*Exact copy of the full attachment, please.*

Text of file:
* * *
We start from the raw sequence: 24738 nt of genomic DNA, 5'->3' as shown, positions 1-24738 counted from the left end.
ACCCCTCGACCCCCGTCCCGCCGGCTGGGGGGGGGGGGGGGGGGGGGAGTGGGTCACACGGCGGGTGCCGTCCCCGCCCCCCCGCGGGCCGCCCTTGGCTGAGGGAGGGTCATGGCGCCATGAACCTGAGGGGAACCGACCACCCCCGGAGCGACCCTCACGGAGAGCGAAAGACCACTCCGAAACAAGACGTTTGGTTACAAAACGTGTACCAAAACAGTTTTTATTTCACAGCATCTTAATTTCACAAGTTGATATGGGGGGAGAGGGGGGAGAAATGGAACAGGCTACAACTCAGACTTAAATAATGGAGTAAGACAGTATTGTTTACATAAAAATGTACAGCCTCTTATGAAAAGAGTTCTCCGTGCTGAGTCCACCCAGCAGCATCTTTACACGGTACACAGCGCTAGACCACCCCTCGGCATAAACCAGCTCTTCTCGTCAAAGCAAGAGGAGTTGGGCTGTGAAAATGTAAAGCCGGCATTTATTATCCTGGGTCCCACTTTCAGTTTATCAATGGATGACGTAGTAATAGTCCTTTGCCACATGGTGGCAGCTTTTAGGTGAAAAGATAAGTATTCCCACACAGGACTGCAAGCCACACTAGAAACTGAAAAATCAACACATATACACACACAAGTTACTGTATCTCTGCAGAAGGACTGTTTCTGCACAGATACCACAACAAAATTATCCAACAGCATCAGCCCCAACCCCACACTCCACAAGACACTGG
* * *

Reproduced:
We start from the raw sequence: 24738 nt of genomic DNA, 5'->3' as shown, positions 1-24738 counted from the left end.
ACCCCTCGACCCCCGTCCCGCCGGCTGGGGGGGGGGGGGGGGGGGGGAGTGGGTCACACGGCGGGTGCCGTCCCCGCCCCCCCGCGGGCCGCCCTTGGCTGAGGGAGGGTCATGGCGCCATGAACCTGAGGGGAACCGACCACCCCCGGAGCGACCCTCACGGAGAGCGAAAGACCACTCCGAAACAAGACGTTTGGTTACAAAACGTGTACCAAAACAGTTTTTATTTCACAGCATCTTAATTTCACAAGTTGATATGGGGGGAGAGGGGGGAGAAATGGAACAGGCTACAACTCAGACTTAAATAATGGAGTAAGACAGTATTGTTTACATAAAAATGTACAGCCTCTTATGAAAAGAGTTCTCCGTGCTGAGTCCACCCAGCAGCATCTTTACACGGTACACAGCGCTAGACCACCCCTCGGCATAAACCAGCTCTTCTCGTCAAAGCAAGAGGAGTTGGGCTGTGAAAATGTAAAGCCGGCATTTATTATCCTGGGTCCCACTTTCAGTTTATCAATGGATGACGTAGTAATAGTCCTTTGCCACATGGTGGCAGCTTTTAGGTGAAAAGATAAGTATTCCCACACAGGACTGCAAGCCACACTAGAAACTGAAAAATCAACACATATACACACACAAGTTACTGTATCTCTGCAGAAGGACTGTTTCTGCACAGATACCACAACAAAATTATCCAACAGCATCAGCCCCAACCCCACACTCCACAAGACACTGG